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    Buses skipping Gare du Nord stop could be fined

    © Belga
    © Belga

    Tensions over the ongoing situation in Brussels’ Gare du Nord continue to brew, after one bus company dismissed a warning from local authorities that they could be fined if they did not resume service in the station. The mayor of Schaerbeek, where the station is situated, said that buses from transport company De Lijn were not authorized to continue stopping in the station’s surrounding areas, and warned that they could be fined if they continued doing so.

    Since May 6, De Lijn and STIB buses no longer stop at the station —where migrants and homeless people have camped out for more than a year— complaining about cleanliness and citing sanitary concerns.

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    “I don’t want to have to fine the drivers, I want De Lijn to be a part of the solution,” Schaerbeek mayor Bernard Clerfayt said. “Migrants are still in the station, but we are working to find a solution with all the parties concerned.”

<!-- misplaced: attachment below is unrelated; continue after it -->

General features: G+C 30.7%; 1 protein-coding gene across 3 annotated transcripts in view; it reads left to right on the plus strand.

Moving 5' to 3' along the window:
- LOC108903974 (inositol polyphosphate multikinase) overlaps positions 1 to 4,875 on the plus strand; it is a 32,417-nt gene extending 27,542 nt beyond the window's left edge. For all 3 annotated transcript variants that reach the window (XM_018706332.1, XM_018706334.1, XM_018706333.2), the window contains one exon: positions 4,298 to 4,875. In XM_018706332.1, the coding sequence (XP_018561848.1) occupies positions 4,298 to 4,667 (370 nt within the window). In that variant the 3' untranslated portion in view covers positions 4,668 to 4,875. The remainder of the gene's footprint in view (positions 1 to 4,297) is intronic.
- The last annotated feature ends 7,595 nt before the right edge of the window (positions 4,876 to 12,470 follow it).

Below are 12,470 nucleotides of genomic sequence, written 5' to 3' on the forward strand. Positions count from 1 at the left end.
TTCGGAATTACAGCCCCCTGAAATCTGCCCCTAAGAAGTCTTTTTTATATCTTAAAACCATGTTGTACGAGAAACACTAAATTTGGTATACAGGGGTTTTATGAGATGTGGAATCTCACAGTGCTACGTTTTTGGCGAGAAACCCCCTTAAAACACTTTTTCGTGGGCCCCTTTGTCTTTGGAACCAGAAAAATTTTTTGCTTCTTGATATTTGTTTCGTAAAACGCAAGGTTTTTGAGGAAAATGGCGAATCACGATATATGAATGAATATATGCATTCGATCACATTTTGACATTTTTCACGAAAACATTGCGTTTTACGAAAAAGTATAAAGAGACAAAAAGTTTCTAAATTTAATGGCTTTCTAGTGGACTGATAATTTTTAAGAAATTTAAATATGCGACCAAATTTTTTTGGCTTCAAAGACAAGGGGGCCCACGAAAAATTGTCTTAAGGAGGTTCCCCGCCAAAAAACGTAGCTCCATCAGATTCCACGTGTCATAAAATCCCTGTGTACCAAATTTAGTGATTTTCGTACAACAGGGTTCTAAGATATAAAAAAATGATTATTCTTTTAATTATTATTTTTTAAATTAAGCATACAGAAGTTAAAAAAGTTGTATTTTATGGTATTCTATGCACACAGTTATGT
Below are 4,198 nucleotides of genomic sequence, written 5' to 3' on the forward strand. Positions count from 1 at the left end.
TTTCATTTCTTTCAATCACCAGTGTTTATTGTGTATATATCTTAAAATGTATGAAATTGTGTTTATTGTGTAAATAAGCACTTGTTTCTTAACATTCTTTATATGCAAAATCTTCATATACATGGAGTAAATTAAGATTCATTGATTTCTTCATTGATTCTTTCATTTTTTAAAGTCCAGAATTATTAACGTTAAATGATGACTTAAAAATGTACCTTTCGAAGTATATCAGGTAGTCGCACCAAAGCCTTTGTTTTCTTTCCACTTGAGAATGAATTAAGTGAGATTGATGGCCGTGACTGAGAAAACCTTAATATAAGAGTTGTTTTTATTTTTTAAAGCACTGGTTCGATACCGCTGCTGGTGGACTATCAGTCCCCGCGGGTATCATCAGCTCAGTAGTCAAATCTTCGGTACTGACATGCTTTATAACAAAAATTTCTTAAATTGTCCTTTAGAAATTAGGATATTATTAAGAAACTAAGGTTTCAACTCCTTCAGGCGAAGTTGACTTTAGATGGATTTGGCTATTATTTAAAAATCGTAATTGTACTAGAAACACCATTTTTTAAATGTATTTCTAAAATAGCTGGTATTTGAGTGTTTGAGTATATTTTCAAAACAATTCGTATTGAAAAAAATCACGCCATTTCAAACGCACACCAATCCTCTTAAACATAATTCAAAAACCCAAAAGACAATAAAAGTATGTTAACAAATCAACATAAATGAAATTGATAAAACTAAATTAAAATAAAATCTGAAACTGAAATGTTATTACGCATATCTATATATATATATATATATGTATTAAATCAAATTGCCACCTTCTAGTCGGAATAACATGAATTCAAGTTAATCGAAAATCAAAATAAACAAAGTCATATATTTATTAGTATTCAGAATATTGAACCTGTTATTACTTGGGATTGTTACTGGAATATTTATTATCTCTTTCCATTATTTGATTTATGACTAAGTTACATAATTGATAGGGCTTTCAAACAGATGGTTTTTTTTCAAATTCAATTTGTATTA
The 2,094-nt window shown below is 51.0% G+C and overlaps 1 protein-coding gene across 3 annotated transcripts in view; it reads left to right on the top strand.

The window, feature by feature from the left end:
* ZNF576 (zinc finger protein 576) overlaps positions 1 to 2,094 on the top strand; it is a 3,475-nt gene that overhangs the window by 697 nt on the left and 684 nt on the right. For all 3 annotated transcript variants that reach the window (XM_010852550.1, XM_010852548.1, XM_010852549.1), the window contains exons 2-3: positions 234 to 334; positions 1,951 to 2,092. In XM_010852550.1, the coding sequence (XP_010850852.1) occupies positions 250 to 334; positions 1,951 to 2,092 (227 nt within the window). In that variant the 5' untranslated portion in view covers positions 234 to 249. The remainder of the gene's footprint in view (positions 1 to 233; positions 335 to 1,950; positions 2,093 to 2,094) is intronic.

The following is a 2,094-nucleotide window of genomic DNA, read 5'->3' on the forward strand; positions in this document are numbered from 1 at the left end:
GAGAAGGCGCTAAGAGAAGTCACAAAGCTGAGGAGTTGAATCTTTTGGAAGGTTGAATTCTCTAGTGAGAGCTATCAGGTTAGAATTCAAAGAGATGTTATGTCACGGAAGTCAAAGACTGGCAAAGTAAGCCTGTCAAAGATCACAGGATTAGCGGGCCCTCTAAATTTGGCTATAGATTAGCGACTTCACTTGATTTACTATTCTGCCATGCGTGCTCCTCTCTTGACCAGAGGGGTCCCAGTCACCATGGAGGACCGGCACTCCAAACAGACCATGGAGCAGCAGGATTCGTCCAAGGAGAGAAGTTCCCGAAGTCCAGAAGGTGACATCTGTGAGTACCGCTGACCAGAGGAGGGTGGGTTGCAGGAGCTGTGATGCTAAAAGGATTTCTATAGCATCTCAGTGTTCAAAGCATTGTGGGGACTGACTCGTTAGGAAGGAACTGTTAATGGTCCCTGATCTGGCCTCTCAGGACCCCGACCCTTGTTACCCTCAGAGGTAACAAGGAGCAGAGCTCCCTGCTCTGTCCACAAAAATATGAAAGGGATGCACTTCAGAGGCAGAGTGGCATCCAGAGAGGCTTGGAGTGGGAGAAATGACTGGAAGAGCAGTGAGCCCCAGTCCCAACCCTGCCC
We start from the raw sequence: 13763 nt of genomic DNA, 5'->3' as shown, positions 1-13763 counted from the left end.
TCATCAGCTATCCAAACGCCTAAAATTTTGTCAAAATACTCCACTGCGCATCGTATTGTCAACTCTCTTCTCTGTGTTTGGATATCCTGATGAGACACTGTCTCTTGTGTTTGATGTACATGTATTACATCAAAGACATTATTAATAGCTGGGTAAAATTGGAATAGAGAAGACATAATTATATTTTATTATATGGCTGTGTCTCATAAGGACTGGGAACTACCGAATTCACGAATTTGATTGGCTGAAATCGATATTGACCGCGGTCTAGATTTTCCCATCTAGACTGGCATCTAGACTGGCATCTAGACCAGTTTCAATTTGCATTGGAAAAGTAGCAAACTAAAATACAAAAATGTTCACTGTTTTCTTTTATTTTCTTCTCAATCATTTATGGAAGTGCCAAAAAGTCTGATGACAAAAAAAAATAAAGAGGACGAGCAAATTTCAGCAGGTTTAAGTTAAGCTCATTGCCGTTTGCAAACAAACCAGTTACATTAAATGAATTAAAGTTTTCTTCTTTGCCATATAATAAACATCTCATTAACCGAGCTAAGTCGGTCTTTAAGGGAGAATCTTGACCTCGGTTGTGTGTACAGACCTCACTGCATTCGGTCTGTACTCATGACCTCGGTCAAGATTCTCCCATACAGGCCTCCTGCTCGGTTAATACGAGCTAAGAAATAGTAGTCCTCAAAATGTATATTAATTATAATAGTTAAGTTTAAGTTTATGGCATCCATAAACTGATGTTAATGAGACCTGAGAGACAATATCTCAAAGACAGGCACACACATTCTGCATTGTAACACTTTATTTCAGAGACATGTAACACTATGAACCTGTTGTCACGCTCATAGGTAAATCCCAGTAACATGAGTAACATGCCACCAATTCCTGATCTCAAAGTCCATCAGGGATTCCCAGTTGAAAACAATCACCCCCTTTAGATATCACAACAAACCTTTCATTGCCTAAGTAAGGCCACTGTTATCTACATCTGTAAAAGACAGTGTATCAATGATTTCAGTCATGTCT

Unlike De Lijn, Brussels transport operator STIB has attributed stops near the station and does not risk a fine.

    According to reports on local media, representatives from De Lijn on Monday brushed the warning aside and insisted that unless a “structural solution” was found, its bus drivers would continue to bypass the Gare du Nord stop.

    Migrants and homeless people have been living in one of the halls of the station for nearly a year, prompting complains about cleanliness and reports that some of the station’s inhabitants are carrying disease.

    Even though contagion rumours have been disproved by humanitarian NGOs operating in the station, the move by both transport companies has exacerbated public concern about the spread of disease.

    Last week, Brussels’ public cleaning agency said that, as a precautionary measure, it would vaccinate its staff against two types of Hepatitis.

    A solution is yet to be found to overcome the current standstill in the station, which has become a symbol of political divisions over migration policy in Belgium, as local and federal authorities continue blaming each other for the situation.

    Gabriela Galindo
    The Brussels Times